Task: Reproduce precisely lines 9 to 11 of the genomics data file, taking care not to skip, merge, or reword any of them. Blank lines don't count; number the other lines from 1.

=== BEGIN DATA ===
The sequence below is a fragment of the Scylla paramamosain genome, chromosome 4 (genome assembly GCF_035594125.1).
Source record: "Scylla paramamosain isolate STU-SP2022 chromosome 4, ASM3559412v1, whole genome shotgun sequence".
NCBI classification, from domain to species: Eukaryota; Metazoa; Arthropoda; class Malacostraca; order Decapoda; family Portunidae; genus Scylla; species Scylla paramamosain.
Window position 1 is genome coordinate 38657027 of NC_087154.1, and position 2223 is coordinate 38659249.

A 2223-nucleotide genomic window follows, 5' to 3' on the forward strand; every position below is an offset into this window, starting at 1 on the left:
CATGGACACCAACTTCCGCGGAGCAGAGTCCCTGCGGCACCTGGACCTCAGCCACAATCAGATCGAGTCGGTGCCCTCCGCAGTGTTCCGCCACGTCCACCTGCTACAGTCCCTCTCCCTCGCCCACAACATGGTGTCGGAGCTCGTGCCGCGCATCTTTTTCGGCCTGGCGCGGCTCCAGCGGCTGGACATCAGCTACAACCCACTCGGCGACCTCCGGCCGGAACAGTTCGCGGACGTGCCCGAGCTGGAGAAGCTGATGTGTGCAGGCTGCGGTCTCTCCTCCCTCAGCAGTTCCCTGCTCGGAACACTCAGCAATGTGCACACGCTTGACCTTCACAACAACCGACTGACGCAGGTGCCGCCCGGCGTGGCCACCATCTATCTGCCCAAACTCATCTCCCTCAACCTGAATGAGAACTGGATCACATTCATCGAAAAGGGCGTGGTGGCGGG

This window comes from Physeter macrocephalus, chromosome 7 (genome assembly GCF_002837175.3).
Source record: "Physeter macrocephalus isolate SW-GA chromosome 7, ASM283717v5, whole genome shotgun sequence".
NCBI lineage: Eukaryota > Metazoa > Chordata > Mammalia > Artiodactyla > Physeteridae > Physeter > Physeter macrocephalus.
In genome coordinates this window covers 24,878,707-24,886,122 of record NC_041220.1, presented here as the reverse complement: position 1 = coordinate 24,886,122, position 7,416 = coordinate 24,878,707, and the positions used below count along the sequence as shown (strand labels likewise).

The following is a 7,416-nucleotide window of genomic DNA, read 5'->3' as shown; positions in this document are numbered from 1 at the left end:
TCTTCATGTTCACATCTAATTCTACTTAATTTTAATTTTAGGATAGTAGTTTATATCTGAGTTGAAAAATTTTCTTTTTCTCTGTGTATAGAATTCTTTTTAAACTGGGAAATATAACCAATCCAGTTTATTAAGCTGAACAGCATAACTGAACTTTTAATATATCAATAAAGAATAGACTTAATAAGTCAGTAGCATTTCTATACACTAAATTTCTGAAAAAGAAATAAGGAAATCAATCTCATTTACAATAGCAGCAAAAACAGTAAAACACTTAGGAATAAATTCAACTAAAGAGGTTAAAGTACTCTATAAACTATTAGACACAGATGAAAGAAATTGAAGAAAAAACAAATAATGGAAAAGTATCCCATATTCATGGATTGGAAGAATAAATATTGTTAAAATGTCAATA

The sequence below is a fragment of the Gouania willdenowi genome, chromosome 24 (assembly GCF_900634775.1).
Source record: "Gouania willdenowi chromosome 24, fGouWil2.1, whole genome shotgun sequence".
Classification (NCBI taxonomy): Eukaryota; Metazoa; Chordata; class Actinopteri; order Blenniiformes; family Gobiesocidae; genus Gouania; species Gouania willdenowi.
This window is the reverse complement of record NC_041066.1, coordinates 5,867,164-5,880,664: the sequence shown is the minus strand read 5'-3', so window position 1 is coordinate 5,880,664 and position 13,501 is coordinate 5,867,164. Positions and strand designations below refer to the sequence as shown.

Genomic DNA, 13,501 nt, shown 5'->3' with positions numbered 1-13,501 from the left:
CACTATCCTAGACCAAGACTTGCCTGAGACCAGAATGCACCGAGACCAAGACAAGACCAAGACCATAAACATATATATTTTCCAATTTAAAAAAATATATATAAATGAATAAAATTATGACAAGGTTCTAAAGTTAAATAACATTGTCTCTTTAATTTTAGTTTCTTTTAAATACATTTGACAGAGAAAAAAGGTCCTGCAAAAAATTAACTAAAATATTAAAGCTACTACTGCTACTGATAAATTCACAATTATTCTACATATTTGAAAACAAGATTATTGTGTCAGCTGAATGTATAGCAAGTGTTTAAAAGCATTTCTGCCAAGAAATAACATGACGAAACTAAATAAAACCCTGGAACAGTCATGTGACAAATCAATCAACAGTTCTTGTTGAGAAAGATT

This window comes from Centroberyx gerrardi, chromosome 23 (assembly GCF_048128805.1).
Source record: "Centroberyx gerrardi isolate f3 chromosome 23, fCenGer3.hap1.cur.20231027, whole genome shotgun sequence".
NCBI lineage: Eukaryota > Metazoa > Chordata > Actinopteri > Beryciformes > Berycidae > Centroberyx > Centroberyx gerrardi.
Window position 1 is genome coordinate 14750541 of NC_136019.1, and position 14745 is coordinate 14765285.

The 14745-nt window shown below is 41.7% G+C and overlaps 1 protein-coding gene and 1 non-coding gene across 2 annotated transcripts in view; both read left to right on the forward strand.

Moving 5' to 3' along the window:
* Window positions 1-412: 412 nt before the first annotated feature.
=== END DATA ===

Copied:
NCBI lineage: Eukaryota > Metazoa > Chordata > Mammalia > Artiodactyla > Physeteridae > Physeter > Physeter macrocephalus.
In genome coordinates this window covers 24,878,707-24,886,122 of record NC_041220.1, presented here as the reverse complement: position 1 = coordinate 24,886,122, position 7,416 = coordinate 24,878,707, and the positions used below count along the sequence as shown (strand labels likewise).

The following is a 7,416-nucleotide window of genomic DNA, read 5'->3' as shown; positions in this document are numbered from 1 at the left end: